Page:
What To Do This Weekend in Pasadena

first_img Pasadena’s ‘626 Day’ Aims to Celebrate City, Boost Local Economy EVENTS & ENTERTAINMENT | FOOD & DRINK | THE ARTS | REAL ESTATE | HOME & GARDEN | WELLNESS | SOCIAL SCENE | GETAWAYS | PARENTS & KIDS Business News Your email address will not be published. Required fields are marked * faithfernandez More » ShareTweetShare on Google+Pin on PinterestSend with WhatsApp,Virtual Schools PasadenaHomes Solve Community/Gov/Pub SafetyPASADENA EVENTS & ACTIVITIES CALENDARClick here for Movie Showtimes Make a comment First Heatwave Expected Next Week ShareShareTweetSharePin it Here are our carefully culled top picks from dozens of Pasadena events the very best things to taste, watch, listen to, and experience, all presented weekly in our e!Pasadena email newsletter: Community News Herbeauty6 Lies You Should Stop Telling Yourself Right NowHerbeautyHerbeautyHerbeautyA Mental Health Chatbot Which Helps People With DepressionHerbeautyHerbeautyHerbeauty14 Effortless Looks That Make Men StareHerbeautyHerbeautyHerbeautyAmazing Sparks Of On-Screen Chemistry From The 90-sHerbeautyHerbeautyHerbeauty11 Yummy Spices For A Flat TummyHerbeautyHerbeautyHerbeautyRobert Irwin Recreates His Father’s Iconic PhotosHerbeautyHerbeautycenter_img Name (required)  Mail (required) (not be published)  Website  Pasadena Will Allow Vaccinated People to Go Without Masks in Most Settings Starting on Tuesday Get our daily Pasadena newspaper in your email box. Free.Get all the latest Pasadena news, more than 10 fresh stories daily, 7 days a week at 7 a.m. Community News Subscribe Uncategorized What To Do This Weekend in Pasadena Published on Thursday, June 7, 2018 | 12:26 pm Top of the News More Cool Stuff Home of the Week: Unique Pasadena Home Located on Madeline Drive, Pasadenalast_img read more

Lack of political action is adding to Limerick’s housing crisis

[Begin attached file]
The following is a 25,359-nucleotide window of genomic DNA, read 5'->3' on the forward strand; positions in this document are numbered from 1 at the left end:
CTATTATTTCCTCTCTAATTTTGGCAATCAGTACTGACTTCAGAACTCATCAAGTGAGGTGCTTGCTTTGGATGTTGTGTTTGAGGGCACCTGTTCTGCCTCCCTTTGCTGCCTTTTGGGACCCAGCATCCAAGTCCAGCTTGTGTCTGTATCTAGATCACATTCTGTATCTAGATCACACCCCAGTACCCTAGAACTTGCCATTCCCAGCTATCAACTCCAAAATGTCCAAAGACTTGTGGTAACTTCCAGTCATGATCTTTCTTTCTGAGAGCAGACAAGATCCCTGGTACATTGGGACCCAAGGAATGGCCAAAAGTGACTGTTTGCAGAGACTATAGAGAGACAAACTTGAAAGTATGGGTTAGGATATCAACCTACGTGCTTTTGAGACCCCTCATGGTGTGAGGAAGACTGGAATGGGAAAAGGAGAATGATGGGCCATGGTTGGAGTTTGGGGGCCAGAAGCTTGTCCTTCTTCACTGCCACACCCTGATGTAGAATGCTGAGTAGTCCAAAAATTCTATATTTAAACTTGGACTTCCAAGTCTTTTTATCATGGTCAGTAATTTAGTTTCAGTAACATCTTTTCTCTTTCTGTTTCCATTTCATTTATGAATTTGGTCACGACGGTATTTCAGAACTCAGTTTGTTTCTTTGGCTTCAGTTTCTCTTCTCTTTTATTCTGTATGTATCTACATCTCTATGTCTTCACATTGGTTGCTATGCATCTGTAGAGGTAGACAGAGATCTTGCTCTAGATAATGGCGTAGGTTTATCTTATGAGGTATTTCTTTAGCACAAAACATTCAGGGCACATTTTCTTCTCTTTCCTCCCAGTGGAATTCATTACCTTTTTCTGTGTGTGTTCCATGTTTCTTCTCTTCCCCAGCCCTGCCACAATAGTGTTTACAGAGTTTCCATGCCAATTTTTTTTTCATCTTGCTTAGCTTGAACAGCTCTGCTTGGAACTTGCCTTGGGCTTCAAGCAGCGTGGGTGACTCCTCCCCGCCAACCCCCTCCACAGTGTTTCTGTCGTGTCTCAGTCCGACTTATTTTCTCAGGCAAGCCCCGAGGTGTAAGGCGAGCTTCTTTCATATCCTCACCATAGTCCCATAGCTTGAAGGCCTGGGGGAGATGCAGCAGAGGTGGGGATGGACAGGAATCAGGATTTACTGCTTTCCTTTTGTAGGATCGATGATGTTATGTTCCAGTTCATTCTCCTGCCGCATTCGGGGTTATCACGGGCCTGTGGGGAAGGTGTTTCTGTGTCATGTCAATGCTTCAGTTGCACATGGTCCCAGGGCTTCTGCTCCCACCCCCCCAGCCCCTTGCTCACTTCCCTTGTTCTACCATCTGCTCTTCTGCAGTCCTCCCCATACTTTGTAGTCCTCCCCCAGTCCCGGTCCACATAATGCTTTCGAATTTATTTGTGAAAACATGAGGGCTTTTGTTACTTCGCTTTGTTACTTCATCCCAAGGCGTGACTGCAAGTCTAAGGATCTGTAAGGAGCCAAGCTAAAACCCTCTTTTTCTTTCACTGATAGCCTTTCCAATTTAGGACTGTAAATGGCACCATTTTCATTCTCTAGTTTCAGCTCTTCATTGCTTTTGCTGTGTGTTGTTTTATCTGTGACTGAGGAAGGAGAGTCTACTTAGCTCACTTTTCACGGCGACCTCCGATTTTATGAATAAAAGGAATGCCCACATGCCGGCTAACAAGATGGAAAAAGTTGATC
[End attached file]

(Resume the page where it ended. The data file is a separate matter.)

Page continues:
first_imgRELATED ARTICLESMORE FROM AUTHOR Facebook Previous articleFree condoms campaign to encourage safe sexNext articleListen: The Last Post with Andrew Carey February 16, 2019 Alan Jacqueshttp://www.limerickpost.ie Print NewsHousingPoliticsLack of political action is adding to Limerick’s housing crisisBy Alan Jacques – February 13, 2019 1363 Limerick on Covid watch list WhatsApp Limerick Sinn Fein TD Maurice QuinlivanWITH the latest figures from Daft.ie showing that rent prices in Limerick City are now 16.7 per cent higher than last year, Sinn Féin TD Maurice Quinlivan has called on Housing Minster Eoghan Murphy to introduce rent certainty in the local market.“Renters in Limerick are continuing to see their rents spiral out of control, as Fine Gael refuse to take radical action to address the problem. Limerick has been particularly hard hit with huge rent increases. The average rent in Limerick City is now € €1,171 per month, a 16.7 per cent increase on the same time last year.Sign up for the weekly Limerick Post newsletter Sign Up “This is not a sustainable. How on earth are working people looking to rent in Limerick City supposed to afford such an increase in rent in one year?” Deputy Quinlivan asked.“The Minister’s failure to get to grips with the crisis in the rental sector continues to heap pressure on struggling renters and effectively locks low-income earners out of the rental market. We know Rent Certainty alone will not resolve the issue of high rents. It will, however, put a break on the unaffordable rent increases that thousands of people are facing.“The huge increase in rents coupled with a severe shortage of homes to rent and buy is exacerbating the housing crisis,” he claimed.Meanwhile, Labour Party Housing spokesperson Jan O’Sullivan stated this week that she believes homelessness can be ended by legal and practical action.Labour Party Housing spokesperson Jan O’SullivanThe former Housing Minister insists that if the ideals of the Democratic Programme are to be fulfilled 100 years after its publication, then all barriers to housing must be removed.According to Deputy O’Sullivan, the ideals adopted by the first Dáil 100 years ago are a challenge that we are now in a position to rise to.“Ireland is now a developed nation; we have worked our way out of the worst economic disaster since the foundation of the State; there is wealth but this is not shared equally and many of the children in our State are living in poverty, some are homeless, some haven’t got the most basic right of knowing their own identity.“With political will, we can now chart a course to address the needs of all our children. Nearly 4,000 of them are without a secure roof over their heads.“Between November 2017 and November 2018, there has been a 14 per cent rise in child homelessness.“Last week at the Raise the Roof conference, architect Mel Reynolds pointed out that there is enough Local Authority owned land, zoned for housing, to build 50,000 units of accommodation nationally, 30,000 of those in the Dublin area.  What is missing is the will and drive from Government.“In the Labour Party, we have presented detailed costed proposals for 80,000 social and affordable homes to be built over five years. That is the scale of what is needed and delivery at present falls very far short of that.“Labour has also steered a Bill through the Dáil which is now stalled in committee that would oblige Housing Authorities and the state to prioritise the interests of the child and to assist families, including providing them with safe accommodation.“We can end child homelessness by legal and practical action. As long as the will is there,” she concluded. Linkedin Advertisementcenter_img Limerick county house prices to rise 5% in 2021 Limerick city house prices rise 4.9% as time to sell falls Housing 37 Compulsory Purchase Orders issued as council takes action on derelict sites TAGSHousingLimerick City and CountyNewspolitics Twitter Email Mortgage payment break for local authority home loan borrowers will be extended by a further three months TechPost | Episode 9 | Pay with Google, WAZE – the new Google Maps? and Speak don’t Type!last_img read more